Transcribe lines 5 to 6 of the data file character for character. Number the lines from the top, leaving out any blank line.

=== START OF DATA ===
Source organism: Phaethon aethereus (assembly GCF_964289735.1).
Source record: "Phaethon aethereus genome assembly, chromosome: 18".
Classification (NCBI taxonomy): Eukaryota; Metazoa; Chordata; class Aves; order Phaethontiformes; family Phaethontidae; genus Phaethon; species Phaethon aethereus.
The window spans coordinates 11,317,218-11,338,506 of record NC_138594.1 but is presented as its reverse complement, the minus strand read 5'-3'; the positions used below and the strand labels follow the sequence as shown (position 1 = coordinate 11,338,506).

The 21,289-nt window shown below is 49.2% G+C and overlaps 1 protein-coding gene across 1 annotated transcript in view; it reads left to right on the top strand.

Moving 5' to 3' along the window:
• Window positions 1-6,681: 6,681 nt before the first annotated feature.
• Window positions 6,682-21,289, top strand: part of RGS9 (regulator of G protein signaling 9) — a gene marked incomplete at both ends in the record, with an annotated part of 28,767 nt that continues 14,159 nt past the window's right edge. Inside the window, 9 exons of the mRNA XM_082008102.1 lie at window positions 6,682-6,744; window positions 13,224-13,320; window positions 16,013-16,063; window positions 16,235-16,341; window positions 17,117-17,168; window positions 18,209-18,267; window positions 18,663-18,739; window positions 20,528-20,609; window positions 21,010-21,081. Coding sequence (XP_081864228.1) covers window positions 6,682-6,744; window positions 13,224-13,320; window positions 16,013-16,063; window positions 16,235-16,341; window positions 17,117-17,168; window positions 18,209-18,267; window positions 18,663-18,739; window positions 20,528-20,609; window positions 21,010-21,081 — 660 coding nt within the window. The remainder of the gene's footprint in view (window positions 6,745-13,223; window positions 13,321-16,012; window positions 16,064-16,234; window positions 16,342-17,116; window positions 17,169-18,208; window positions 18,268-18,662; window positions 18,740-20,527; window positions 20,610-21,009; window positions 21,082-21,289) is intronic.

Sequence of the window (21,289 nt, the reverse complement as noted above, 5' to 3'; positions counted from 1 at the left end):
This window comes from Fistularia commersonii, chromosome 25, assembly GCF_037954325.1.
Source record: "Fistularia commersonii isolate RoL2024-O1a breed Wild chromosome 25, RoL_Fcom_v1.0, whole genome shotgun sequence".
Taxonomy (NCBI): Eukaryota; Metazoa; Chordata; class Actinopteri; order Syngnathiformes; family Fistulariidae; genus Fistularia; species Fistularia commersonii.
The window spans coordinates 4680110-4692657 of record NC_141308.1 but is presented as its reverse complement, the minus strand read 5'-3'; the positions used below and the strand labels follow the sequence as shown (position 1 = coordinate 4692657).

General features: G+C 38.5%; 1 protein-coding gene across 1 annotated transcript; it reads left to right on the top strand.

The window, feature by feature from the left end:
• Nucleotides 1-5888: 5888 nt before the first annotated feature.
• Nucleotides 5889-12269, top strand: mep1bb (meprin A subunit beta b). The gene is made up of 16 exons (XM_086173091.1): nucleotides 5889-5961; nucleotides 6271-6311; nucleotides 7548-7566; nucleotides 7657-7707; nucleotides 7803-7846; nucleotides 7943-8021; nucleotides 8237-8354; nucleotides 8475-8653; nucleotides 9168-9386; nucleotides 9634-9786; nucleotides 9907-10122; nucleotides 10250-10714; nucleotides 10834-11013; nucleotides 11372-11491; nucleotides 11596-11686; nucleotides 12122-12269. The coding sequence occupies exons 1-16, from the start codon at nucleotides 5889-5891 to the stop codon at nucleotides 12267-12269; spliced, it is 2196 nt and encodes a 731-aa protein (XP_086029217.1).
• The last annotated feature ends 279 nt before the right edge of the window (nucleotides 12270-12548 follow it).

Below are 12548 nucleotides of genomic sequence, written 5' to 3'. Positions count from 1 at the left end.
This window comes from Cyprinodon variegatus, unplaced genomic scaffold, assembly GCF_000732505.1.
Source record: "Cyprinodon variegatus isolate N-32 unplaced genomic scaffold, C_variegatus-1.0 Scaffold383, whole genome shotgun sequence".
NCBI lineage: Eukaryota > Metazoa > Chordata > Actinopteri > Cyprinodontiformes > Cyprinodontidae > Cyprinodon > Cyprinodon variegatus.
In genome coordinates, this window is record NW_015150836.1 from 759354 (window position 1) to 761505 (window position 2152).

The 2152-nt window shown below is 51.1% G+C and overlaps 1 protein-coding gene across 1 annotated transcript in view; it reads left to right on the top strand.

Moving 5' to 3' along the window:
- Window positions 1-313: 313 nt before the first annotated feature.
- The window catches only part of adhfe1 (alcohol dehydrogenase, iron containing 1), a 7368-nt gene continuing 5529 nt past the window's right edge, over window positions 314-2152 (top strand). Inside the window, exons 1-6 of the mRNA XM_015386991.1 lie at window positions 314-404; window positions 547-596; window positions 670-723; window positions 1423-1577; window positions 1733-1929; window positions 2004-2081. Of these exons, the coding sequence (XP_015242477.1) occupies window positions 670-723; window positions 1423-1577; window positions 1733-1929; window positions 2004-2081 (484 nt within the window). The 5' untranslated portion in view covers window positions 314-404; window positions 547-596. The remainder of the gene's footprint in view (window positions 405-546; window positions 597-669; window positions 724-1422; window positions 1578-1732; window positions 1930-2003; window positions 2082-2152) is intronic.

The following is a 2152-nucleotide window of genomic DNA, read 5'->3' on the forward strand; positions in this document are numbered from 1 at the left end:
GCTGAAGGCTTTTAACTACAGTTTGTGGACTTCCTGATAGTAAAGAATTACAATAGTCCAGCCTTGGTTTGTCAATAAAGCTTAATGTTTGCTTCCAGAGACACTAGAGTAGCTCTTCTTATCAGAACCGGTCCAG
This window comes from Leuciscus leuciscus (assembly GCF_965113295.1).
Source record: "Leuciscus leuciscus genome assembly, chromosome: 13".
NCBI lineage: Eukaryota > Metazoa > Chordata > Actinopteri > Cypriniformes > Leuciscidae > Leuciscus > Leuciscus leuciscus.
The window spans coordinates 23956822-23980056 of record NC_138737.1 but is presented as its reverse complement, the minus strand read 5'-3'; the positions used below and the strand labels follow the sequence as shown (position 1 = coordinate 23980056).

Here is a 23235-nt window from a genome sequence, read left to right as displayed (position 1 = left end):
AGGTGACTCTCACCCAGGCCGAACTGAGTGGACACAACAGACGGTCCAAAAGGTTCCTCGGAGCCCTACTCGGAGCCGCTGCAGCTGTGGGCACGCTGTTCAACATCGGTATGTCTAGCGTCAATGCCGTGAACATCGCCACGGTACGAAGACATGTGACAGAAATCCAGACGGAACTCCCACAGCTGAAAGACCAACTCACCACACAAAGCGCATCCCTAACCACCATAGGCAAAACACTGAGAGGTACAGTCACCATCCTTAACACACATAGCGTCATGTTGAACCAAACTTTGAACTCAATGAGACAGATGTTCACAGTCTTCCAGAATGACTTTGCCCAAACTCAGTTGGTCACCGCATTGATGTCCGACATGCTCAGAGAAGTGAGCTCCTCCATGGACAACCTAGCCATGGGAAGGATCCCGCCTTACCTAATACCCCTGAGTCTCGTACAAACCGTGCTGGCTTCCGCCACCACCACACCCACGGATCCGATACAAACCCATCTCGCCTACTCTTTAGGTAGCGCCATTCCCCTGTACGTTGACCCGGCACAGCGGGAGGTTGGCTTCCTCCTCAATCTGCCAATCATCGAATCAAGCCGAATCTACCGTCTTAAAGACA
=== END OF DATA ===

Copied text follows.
The 21,289-nt window shown below is 49.2% G+C and overlaps 1 protein-coding gene across 1 annotated transcript in view; it reads left to right on the top strand.

Moving 5' to 3' along the window: